Evaluations of the NMTC Model

Over the years the federal New Markets Tax Credit (NMTC) Program has been reviewed and evaluated by a number of sources including the Urban Institute, the Government Accounting Office, and Pacific Community Ventures.  As with any study, it is important to consider the questions being asked and the time period in which the report addresses.  On this page are summaries of several of these reports including studies by the:

The Urban Institute

The Urban Institute was asked by the CDFI Fund to evaluate the first four years of the program (2002-2006).  This 2013 report is the first independent evaluation of the NMTC program requested by the CDFI Fund.

New Markets Tax Credit (NMTC) Program Evaluation:  Final Report [The Urban Institute 2013]

"In its early years, the NMTC program operated as intended—encouraging investments in low-income areas for a diverse range of community- and economic-development projects associated with varying results. The most prevalent results were provision of advantageous financing, real estate development in low-income areas, additions to local tax bases, and job creation or retention.  NMTC projects also added to or expanded community amenities, services, and facilities and supported small businesses and organizations."

"The most prevalent result consisted of provision of advantageous financing: The vast majority of QALICBs (93%) either could not otherwise have obtained financing or, compared with other available financing, received better rates and terms in conjunction with NMTCs.  The second most prevalent result involved real estate development: 84% of projects constructed or rehabilitated either residential or commercial property in low-income neighborhoods.  The third most prevalent result consisted of additions to the local tax base: 77% of projects increased payroll, property, sales, corporate, or other taxes to the benefit of the local community. The fourth most prevalent result involved employment: 71% of projects created or retained at least one new permanent job. Using a different employment metric, 60% of projects saw an increase in their employment levels of more than 33% compared with pre-NMTC levels, due to jobs created or retained as result of their respective NMTC projects."

Further Research Recommendations:

  1. Possible upgrades to the CDFI monitoring and tracking systems.  Future research using the CIIS data will determine whether the latest changes have addressed earlier shortcomings.
  2. More detailed studies in localities that have a concentration of NMTC projects and/or are part of larger redevelopment initiatives.
  3. More detailed studies of jobs to refine and improve measures, develop industry benchmarks by types of projects, undertake area-wide and community outcomes to better define them and understand benefits.
  4. Longer-term trend analysis over the full NMTC period since 2002, to understand better project evolution—especially with respect to targeting and substitution.
  5. Follow-up studies of longer-term project outcomes and the sustainability of NMTC investments.

Government Accounting Office

Federal law requires the GAO to periodically review the federal NMTC Program.  Statute specifically calls of an audit and report of the program and the community development entities that have received tax credit allocations not later than January 1, 2004, 2007, and 2010.  In 2012, U.S. Senator Below is a summary of each report, recommendations, and link to the full report.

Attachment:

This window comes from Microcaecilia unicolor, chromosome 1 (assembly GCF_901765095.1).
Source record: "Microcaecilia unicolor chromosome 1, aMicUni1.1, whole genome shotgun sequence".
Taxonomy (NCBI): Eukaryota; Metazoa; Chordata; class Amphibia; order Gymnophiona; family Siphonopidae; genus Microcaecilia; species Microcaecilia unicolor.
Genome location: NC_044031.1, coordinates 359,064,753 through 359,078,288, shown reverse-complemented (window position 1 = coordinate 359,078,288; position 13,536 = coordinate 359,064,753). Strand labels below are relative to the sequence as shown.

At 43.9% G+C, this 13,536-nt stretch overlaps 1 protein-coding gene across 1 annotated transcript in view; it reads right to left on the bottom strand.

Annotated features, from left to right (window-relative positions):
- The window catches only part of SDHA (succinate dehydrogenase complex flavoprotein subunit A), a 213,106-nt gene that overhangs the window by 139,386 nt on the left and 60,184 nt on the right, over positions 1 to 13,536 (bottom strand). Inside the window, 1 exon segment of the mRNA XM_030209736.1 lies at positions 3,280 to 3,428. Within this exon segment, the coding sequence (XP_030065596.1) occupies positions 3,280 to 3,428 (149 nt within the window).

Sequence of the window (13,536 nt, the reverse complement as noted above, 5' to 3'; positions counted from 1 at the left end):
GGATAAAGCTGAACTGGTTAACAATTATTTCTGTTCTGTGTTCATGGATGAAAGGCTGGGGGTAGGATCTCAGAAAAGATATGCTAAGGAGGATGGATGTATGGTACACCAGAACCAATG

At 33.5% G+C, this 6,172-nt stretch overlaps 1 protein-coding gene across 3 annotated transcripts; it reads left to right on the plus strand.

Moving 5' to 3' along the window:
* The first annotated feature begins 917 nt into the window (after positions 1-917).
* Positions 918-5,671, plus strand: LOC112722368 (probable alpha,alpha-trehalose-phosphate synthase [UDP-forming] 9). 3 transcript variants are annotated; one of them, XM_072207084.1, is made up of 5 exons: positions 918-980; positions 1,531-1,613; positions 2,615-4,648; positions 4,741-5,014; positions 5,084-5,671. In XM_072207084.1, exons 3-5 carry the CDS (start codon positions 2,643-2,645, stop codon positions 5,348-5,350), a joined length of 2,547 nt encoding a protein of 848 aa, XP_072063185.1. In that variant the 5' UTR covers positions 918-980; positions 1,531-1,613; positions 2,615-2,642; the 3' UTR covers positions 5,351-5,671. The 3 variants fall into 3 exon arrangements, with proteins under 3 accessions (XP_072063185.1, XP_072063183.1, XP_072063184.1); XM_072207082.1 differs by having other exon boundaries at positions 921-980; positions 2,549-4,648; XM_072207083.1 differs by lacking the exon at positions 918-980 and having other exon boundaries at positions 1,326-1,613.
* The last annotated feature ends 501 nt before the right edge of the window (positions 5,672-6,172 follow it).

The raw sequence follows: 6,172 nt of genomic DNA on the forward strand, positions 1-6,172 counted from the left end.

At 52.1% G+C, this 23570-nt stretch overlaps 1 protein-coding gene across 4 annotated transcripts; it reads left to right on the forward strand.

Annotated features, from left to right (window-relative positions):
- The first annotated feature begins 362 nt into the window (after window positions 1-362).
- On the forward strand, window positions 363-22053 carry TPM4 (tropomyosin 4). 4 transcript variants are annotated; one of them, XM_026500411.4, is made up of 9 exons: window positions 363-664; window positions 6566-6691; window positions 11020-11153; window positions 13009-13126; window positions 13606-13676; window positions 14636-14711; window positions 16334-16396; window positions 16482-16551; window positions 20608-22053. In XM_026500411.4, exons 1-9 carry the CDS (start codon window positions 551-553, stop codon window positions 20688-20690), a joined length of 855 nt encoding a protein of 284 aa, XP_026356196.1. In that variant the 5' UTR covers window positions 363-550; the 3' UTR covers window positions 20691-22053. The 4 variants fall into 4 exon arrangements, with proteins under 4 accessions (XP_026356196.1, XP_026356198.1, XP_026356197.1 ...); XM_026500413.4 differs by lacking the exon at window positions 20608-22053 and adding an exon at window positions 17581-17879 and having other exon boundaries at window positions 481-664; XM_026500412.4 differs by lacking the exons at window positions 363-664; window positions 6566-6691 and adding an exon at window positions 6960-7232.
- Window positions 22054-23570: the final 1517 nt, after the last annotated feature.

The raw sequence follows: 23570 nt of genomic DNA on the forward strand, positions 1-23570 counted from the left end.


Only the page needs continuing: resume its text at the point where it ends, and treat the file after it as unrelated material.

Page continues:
New Markets Tax Credit Program:  Progress Made in Implementation, but Further Actions Needed to Monitor Compliance [GAO-04-326: Published: Jan 30, 2004. Publicly Released: Jan 30, 2004.]

"The Community Renewal Tax Relief Act of 2000 authorized up to $15 billion under the NMTC program to stimulate capital investment in low-income and economically distressed communities. The act mandated that GAO report to Congress on the NMTC program by January 31, 2004, 2007, and 2010. Based on consultation with staff at appropriate congressional committees, this report (1) describes the status of the NMTC program, (2) profiles community development entities (CDE) that were selected to receive NMTC allocations in 2003, and (3) determines whether systems are in place or planned to ensure compliance and evaluate the success of the NMTC program.

Although Congress authorized the NMTC program to provide credit against federal taxes for billions of dollars starting in 2001 to spur investments in community development projects, CDFI Fund officials said that it is unlikely that many projects had started by the end of 2003 and that they will not know the status of projects for all CDEs until early 2005. Progress was made in developing data systems, selection processes, and program rules, but allocations were delayed because of the various start-up tasks associated with a new program, especially in establishing the rules on using the allocated credits.

CDEs that received NMTC allocations (allocatees) proposed projects to serve urban, rural, and mixed areas, as well as local, state, multiple-local, multistate, and national areas. The distribution of state and local allocations was not concentrated in any one state or in a few states. All allocatees reported at least some prior experience in low-income communities, particularly in providing capital to low-income communities. The CDFI Fund and IRS have identified data with which to monitor compliance with allocation agreements and tax laws, and are developing systems to collect the data. However, many details remain to be settled on how the data will actually be used to monitor compliance. Agency officials believe they have time to devise their compliance monitoring processes. However, they do not have schedules or documented plans for insuring that compliance monitoring processes will be in place when needed, and they have other tasks to complete. In terms of evaluating the NMTC program, the CDFI Fund intends to contract for an evaluation, and officials believe they are collecting significant amounts of data that will be useful for the evaluation and that CDEs will maintain additional relevant data."


The CDFI Fund and IRS should develop plans, including milestones, for designing and implementing compliance monitoring processes for the NMTC program.  (done)

New Markets Tax Credit Appears to Increase Investment by Investors in Low-Income Communities, but Opportunities Exist to Better Monitor Compliance [GAO-07-296: Published: Jan 31, 2007. Publicly Released: Jan 31, 2007]

"This report (1) describes the status of the NMTC program, (2) profiles NMTC program participants, (3) assesses the credit's effectiveness in attracting investment by participating investors, and (4) assesses IRS and the CDFI Fund compliance monitoring efforts. To conduct the analysis, GAO surveyed NMTC investors, conducted statistical analysis, and interviewed IRS and CDFI Fund officials.